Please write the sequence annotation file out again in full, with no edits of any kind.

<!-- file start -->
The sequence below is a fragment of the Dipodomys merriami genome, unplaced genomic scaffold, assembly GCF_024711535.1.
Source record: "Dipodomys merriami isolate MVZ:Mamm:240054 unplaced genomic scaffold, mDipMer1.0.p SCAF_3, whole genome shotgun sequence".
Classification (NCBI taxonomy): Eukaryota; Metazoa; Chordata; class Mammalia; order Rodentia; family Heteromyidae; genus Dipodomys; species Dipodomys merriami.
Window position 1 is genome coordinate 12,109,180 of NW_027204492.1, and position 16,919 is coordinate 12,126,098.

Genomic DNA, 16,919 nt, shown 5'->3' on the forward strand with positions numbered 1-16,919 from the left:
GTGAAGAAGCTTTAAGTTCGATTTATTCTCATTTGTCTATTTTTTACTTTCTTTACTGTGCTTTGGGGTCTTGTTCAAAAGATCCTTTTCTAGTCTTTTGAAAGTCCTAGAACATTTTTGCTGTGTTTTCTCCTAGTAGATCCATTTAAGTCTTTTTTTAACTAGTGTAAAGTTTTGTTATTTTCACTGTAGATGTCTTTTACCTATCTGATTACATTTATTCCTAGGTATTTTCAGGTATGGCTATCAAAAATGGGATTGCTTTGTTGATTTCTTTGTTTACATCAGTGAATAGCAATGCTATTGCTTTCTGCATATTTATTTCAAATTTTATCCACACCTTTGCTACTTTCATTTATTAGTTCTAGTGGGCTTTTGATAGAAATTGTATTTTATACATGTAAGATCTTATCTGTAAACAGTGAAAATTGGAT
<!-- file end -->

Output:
The sequence below is a fragment of the Dipodomys merriami genome, unplaced genomic scaffold, assembly GCF_024711535.1.
Source record: "Dipodomys merriami isolate MVZ:Mamm:240054 unplaced genomic scaffold, mDipMer1.0.p SCAF_3, whole genome shotgun sequence".
Classification (NCBI taxonomy): Eukaryota; Metazoa; Chordata; class Mammalia; order Rodentia; family Heteromyidae; genus Dipodomys; species Dipodomys merriami.
Window position 1 is genome coordinate 12,109,180 of NW_027204492.1, and position 16,919 is coordinate 12,126,098.

Genomic DNA, 16,919 nt, shown 5'->3' on the forward strand with positions numbered 1-16,919 from the left:
GTGAAGAAGCTTTAAGTTCGATTTATTCTCATTTGTCTATTTTTTACTTTCTTTACTGTGCTTTGGGGTCTTGTTCAAAAGATCCTTTTCTAGTCTTTTGAAAGTCCTAGAACATTTTTGCTGTGTTTTCTCCTAGTAGATCCATTTAAGTCTTTTTTTAACTAGTGTAAAGTTTTGTTATTTTCACTGTAGATGTCTTTTACCTATCTGATTACATTTATTCCTAGGTATTTTCAGGTATGGCTATCAAAAATGGGATTGCTTTGTTGATTTCTTTGTTTACATCAGTGAATAGCAATGCTATTGCTTTCTGCATATTTATTTCAAATTTTATCCACACCTTTGCTACTTTCATTTATTAGTTCTAGTGGGCTTTTGATAGAAATTGTATTTTATACATGTAAGATCTTATCTGTAAACAGTGAAAATTGGAT